Return of the Killer Tomatoes is the first film I watched after Andrei Tarkovsky’s Ivan’s Childhood, and the two films couldn’t be any more different.
I have to say, at this point, that I have never seen the first movie, Attack of the Killer Tomatoes, but I’d doubt I was at a disadvantage when it comes to the plot. If you disagree, then… to-may-to, to-mar-to, let’s call the whole thing off.
Anthony Starke is the hero of the hour, as Chad Finletter, nephew to pizza shop proprietor Wilbur Finletter (Rock Peace – his given name here, although his real name is J Stephen Peace, and he’s also one of the scriptwriters). Wilbur saw off the ketchup-producing fiends ten years earlier. Playing the straight man, to the more comedic Starke, is the one and only George Clooney in an early role, as Chad’s best friend, Matt, and would you believe that of the two, it’s Chad who gets to score with the beyond gorgeous Tara Boumdeay (Karen Mistal). Yes, that really is her character’s name.
She’s the busty assistant of the evil madcap Professor Gangreen (The Addams Family‘s John Astin), who also has to rely on the help of the idiotic yuppie pervert Igor (Steve Lundquist), after Tara runs off with our hero. Hoever, she has her own problems, given that she used to be a tomato, in a world where tomatoes are banished, which means that Chad finds it difficult to make pizza without said fruit, as they are now illegal. But since he doesn’t know her secret, he doesn’t object that Tara wants to bonk his brains out like there’s no tomorrow.
Throw in men dressed (or semi-dressed) like Rambo, purposely bad special effects, hlarious product placement gags that came well before Wayne’s World, and the fact that the film regularly breaks the fourth wall between the film and the audience, and this is a brilliant film and a comedy not to be missed.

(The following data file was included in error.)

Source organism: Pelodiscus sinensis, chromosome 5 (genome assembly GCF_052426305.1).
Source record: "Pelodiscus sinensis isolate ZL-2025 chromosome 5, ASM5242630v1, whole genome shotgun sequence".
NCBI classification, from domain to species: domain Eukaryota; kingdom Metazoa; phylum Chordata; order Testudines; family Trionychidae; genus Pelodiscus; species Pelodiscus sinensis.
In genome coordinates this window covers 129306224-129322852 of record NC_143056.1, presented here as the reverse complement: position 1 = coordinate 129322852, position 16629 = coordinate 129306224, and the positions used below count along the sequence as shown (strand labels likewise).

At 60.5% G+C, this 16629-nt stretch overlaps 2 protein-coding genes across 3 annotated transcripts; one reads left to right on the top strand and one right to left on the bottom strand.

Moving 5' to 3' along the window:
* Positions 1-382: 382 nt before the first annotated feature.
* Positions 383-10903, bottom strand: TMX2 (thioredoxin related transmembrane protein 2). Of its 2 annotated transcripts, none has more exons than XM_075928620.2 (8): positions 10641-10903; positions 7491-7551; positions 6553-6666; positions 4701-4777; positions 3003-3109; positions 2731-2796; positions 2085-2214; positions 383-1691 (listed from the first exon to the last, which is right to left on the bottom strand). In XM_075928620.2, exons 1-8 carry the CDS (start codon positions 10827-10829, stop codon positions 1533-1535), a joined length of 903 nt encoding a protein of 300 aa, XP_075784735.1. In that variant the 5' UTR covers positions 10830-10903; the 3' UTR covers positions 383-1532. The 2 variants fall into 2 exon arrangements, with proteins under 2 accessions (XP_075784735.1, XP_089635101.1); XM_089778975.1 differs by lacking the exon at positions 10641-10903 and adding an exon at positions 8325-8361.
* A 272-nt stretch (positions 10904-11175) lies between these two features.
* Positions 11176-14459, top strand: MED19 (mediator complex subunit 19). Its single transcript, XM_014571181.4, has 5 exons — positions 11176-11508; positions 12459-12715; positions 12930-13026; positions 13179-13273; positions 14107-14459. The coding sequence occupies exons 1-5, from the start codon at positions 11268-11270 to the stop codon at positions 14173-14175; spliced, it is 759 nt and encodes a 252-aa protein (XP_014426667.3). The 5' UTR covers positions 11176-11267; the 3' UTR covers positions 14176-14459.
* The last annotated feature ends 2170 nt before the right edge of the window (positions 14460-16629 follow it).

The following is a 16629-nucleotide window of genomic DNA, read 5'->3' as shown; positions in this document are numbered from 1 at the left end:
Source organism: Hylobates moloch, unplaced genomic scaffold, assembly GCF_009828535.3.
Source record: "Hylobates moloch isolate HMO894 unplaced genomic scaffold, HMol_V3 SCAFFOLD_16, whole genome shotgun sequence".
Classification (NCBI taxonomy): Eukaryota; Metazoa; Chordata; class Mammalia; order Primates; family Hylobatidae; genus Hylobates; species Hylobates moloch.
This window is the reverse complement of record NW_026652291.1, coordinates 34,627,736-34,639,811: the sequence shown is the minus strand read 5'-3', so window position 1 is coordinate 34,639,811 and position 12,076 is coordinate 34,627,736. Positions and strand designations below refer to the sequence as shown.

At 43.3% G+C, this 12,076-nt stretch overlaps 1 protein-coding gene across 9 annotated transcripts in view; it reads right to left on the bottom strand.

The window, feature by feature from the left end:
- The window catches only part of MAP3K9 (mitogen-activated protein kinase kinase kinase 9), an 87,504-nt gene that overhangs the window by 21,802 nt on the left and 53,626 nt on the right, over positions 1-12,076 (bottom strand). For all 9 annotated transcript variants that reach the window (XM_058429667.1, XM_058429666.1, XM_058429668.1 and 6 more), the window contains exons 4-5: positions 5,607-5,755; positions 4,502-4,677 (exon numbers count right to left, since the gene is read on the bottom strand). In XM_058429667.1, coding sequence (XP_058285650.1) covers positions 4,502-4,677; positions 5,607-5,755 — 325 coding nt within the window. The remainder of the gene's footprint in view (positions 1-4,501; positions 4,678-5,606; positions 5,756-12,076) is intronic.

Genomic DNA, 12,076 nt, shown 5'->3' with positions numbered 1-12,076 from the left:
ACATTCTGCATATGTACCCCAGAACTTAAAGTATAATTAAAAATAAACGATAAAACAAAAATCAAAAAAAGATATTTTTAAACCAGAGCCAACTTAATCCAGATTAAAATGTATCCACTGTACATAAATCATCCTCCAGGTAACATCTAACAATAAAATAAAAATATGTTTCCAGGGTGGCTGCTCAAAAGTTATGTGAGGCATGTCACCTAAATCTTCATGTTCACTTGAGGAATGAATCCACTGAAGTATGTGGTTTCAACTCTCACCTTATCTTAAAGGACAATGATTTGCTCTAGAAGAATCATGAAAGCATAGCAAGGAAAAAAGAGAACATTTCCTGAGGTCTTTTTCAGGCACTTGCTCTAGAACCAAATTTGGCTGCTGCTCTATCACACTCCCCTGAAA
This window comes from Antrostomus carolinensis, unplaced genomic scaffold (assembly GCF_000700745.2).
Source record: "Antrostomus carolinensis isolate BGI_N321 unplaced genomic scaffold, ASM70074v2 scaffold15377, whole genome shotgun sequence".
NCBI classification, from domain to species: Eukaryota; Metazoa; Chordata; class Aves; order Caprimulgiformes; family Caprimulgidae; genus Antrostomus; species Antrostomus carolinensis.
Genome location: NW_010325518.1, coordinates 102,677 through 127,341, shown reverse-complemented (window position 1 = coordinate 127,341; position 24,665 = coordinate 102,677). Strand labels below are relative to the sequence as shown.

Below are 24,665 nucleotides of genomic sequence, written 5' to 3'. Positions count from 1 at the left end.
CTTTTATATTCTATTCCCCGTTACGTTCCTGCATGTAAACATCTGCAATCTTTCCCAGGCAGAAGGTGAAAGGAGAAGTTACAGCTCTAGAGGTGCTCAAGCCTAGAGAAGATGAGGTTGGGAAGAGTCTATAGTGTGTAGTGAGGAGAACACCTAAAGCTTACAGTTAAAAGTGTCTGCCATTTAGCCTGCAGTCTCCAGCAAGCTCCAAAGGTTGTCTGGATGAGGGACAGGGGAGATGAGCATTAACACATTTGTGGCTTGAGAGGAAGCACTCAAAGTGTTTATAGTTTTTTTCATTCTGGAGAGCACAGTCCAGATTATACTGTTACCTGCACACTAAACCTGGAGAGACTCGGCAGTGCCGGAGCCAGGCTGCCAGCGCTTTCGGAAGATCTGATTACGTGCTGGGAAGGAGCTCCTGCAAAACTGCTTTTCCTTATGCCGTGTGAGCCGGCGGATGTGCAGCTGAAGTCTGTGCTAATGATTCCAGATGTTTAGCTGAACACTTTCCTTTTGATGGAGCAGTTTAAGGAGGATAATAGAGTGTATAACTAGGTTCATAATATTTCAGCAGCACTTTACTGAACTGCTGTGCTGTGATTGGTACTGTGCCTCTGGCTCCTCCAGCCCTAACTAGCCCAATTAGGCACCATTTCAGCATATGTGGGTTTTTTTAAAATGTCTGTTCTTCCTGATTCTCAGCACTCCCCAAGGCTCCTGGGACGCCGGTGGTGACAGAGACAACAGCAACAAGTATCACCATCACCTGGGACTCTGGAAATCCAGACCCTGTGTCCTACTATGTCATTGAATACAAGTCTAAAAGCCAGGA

Of course, it doesn’t make a jot of sense, and one of many scenes that made me laugh out loud was when the two guys are trying to rescue Chad’s beau. Chad stops and cries out, “TARA!!”, while Matt also stops and screams, “STELLA!!”, dropping in a reference to A Streetcar Named Desire. There are many other movie references in here, too.
And if you still think you might be troubled by not knowing the plot of the first film, then you’ll be glad to know that Wilbur starts the film with summary of what happened last time, including the fact that music killed the evil tomatoes (“Puberty Love”, being the song), so that’s where Mars Attacks! got that idea from, in 1996.
The film is presented in the original 1.85:1 widescreen ratio and in 1080p high definition, and while it looks okay a lot of the time, early on, the print has some hazy-looking issues, especially early on, so it’s not the greatest print we could’ve seen.
The audio is in DTS HD 1.0 mono, as you’d expect from a film of that era. There’s no problems with it, but the mono means that nothing particularly stands out.
The extras are as follows, but while the film is great, there isn’t a huge amount in the way of extras:
- Hangin’ with Chad (17:24): A new interview with Anthony Starke, recorded in LA, in March this year, and he doesn’t look any different!
- Stills Gallery (2:27): And now, it’s time for the gallery… pictures are shown while the Big Breasted Girls theme plays in the background.
- Theatrical trailer (2:15): Presented in 4:3.
- TV spot (0:30): A shorter version, again in 4:3.
- Reversible sleeve: featuring original and newly commissioned artwork by Matthew Griffin
- Booklet: Fully-illustrated collector’s booklet featuring new writing by critic James Oliver
- Audio commentary: with writer/director John De Bello and Michael Felsher from Red Shirt Pictures.
The main menu features a short piece of theme tune set to clips from the film. Subtitles are in English, and there are a bog-standard 12 chapters to the film.
Return of the Killer Tomatoes is out tomorrow on Blu-ray/DVD Double Pack and check out the full-size cover by clicking on the packshot.
Running time: 98 minutes
Distributor: Arrow Films
Released: June 27th 2016
Picture: 1080p High Definition
Sound: DTS-HD 1.0 Master Audio (Mono)
Widescreen: 1.85:1 (35mm)
Disc Format: BD50
Director: John De Bello
Producer: J Stephen Peace
Screenplay: Stephen F Andrich, John De Bello, Costa Dillon and J Stephen Peace
Music: Neal Fox and Rick Patterson
Chad Finletter: Anthony Starke
Matt Stevens: George Clooney
Tara Boumdeay: Karen Mistal
Professor Gangreen: John Astin
Igor: Steve Lundquist
TV Sportscaster: Charlie Jones
Wilbur Finletter: Rock Peace
Bob Downs: Mike Villani
Sam Smith: Frank Davis
Sid: Harvey Weber
Charles White / Director: John De Bello
Greg Colburn: Ian Hutton
Pizza Customer: Gordon Howard
Jim Richardson / Tomato Dealer: Rick Rockwell
Prison Guard / Man in parking lot / SAG representative / Product placement customer / Reporter: CJ ‘Clark’ Dillon
Mime: Mark Wenzel
Store Owner: Spike Sorrentino
Reviewer of movies, videogames and music since 1994. Aortic valve operation survivor from the same year. Running DVDfever.co.uk since 2000. Nobel Peace Prize winner 2021.